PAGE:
Connecting with People

The Santa Cruz Horses have had a remarkable ability to connect with humans, especially youth, and have quickly became the means for children to find an outlet to help them to cope with, and perhaps even forget, the difficulties life has sent their way. For example, after she left the sanctuary for college Cierra Buer, one of the original teenage volunteers at Sunshine Sanctuary, followed her interest in animals to become Dr. Buer, DVM. Like many others, Cierra fell in love with the Santa Cruz Horses and pursued her continuing interests in the breed by working on detailed records of the new foals and their genetics. She documented the herd dynamics of the original island group through many hours of observation in order to produce a detailed thesis on the subject.

Photo: Christina Nooner/Sunshine Sanctuary for Kids and Horses.

Wanting a more complete understanding of the horses and their genetic uniqueness, the Sunshine Sanctuary proceeded to follow up with further DNA investigation of the herd. Texas A&M’s Dr. Gus Cothran worked on testing with the sanctuary and discovered that the DNA evidence indicates the horses are of Iberian origin and places them as most closely related to the Peruvian Paso and the Columbian Paso of South America. As with their relatives, the Santa Cruz horses are gaited, and phenotypically there is no doubt that they do resemble small Pasos, averaging 14 - 14.2 hh.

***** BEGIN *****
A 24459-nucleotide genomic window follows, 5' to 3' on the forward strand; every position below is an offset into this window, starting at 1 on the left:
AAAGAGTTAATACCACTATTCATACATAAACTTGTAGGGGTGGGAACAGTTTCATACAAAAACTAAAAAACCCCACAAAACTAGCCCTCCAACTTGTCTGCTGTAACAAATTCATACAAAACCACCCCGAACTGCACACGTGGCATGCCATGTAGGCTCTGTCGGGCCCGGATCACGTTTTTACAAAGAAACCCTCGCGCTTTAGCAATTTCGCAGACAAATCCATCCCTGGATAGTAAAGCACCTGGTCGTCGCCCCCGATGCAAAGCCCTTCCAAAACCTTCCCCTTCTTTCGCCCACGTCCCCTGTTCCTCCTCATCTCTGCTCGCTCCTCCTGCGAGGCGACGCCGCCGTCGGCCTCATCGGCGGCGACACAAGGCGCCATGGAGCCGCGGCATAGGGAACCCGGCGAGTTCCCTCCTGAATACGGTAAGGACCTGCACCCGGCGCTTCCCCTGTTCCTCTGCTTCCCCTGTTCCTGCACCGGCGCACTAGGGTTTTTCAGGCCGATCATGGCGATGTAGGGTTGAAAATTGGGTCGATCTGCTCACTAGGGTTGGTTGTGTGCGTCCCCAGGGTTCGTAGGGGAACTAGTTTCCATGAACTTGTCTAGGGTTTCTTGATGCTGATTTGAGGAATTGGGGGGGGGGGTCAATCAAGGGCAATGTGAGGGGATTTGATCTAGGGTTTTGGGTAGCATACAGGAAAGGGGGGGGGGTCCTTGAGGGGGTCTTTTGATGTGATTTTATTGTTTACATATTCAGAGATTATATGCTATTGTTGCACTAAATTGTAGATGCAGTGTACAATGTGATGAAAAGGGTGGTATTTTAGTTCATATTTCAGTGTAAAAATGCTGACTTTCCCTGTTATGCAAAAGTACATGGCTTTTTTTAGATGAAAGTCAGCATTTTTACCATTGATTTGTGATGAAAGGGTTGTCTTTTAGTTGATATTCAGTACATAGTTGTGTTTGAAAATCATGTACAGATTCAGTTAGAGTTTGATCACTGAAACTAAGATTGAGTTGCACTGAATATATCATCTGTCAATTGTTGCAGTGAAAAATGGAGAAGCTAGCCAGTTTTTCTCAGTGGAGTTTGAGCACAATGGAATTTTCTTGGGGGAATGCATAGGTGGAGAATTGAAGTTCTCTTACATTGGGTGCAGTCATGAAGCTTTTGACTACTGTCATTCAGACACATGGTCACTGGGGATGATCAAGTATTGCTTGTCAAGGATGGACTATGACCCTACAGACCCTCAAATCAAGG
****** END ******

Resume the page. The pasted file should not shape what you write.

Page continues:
Following the report from Dr. Cothran, the Sunshine Sanctuary contacted the American Livestock Breeds Conservancy for guidance in managing the population to preserve its genetic diversity and keep the herd as a distinct population within the Colonial Spanish horse group in America. ALBC’s Technical Advisor Dr. Phil Sponenberg recognized the significance of the herd and began to formulate a conservation breeding strategy for the herd by analyzing the pedigrees of the horses. The analysis produced a long-term breeding strategy that is now being used to manage the herd at the Sunshine Sanctuary. To further support the breeding plan, and with the help of ALBC and the Horse of Americas Registry (HOA), Christina has been able to have the horses officially recognized as Colonial Spanish and has been able to register the entire herd with the HOA.

With a strong conservation plan now in place, the Sunshine Sanctuary is in search of new stewards in California and the surrounding states who are interested in acquiring small breeding groups and who will actively participate in the recovery and stabilization of the breed.

Author Jeannette Beranger is Research and Technical Programs Manager for the American Livestock Breeds Conservancy in Pittsboro, NC. For more information on the ALBC visit or e-mail For more information on the Sunshine Sanctuary, visit